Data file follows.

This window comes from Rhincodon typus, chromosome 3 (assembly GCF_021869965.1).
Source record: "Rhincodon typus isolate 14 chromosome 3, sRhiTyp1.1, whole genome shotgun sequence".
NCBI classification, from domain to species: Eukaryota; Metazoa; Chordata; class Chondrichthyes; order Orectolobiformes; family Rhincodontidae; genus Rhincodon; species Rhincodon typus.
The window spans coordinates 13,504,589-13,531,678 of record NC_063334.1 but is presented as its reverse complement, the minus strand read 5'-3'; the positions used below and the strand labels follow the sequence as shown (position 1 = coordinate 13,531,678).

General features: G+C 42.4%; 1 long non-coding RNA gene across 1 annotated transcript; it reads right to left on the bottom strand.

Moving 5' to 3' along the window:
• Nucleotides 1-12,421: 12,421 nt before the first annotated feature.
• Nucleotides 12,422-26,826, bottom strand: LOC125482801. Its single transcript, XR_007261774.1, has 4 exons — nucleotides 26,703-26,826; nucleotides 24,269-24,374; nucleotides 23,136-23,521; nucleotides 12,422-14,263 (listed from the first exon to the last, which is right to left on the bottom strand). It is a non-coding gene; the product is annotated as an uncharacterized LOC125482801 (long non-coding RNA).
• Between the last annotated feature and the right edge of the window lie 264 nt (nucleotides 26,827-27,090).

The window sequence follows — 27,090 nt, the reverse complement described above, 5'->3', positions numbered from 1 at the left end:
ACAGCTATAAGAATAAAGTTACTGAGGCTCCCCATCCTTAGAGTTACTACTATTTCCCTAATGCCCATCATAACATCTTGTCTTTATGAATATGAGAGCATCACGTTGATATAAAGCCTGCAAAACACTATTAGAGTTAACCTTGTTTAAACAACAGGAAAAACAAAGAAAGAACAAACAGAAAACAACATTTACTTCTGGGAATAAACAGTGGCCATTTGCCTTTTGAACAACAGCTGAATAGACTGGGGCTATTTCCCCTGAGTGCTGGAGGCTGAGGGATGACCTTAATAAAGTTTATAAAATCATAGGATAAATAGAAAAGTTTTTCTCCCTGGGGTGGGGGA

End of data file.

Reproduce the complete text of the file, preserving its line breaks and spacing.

This window comes from Rhincodon typus, chromosome 3 (assembly GCF_021869965.1).
Source record: "Rhincodon typus isolate 14 chromosome 3, sRhiTyp1.1, whole genome shotgun sequence".
NCBI classification, from domain to species: Eukaryota; Metazoa; Chordata; class Chondrichthyes; order Orectolobiformes; family Rhincodontidae; genus Rhincodon; species Rhincodon typus.
The window spans coordinates 13,504,589-13,531,678 of record NC_063334.1 but is presented as its reverse complement, the minus strand read 5'-3'; the positions used below and the strand labels follow the sequence as shown (position 1 = coordinate 13,531,678).

General features: G+C 42.4%; 1 long non-coding RNA gene across 1 annotated transcript; it reads right to left on the bottom strand.

Moving 5' to 3' along the window:
• Nucleotides 1-12,421: 12,421 nt before the first annotated feature.
• Nucleotides 12,422-26,826, bottom strand: LOC125482801. Its single transcript, XR_007261774.1, has 4 exons — nucleotides 26,703-26,826; nucleotides 24,269-24,374; nucleotides 23,136-23,521; nucleotides 12,422-14,263 (listed from the first exon to the last, which is right to left on the bottom strand). It is a non-coding gene; the product is annotated as an uncharacterized LOC125482801 (long non-coding RNA).
• Between the last annotated feature and the right edge of the window lie 264 nt (nucleotides 26,827-27,090).

The window sequence follows — 27,090 nt, the reverse complement described above, 5'->3', positions numbered from 1 at the left end:
ACAGCTATAAGAATAAAGTTACTGAGGCTCCCCATCCTTAGAGTTACTACTATTTCCCTAATGCCCATCATAACATCTTGTCTTTATGAATATGAGAGCATCACGTTGATATAAAGCCTGCAAAACACTATTAGAGTTAACCTTGTTTAAACAACAGGAAAAACAAAGAAAGAACAAACAGAAAACAACATTTACTTCTGGGAATAAACAGTGGCCATTTGCCTTTTGAACAACAGCTGAATAGACTGGGGCTATTTCCCCTGAGTGCTGGAGGCTGAGGGATGACCTTAATAAAGTTTATAAAATCATAGGATAAATAGAAAAGTTTTTCTCCCTGGGGTGGGGGA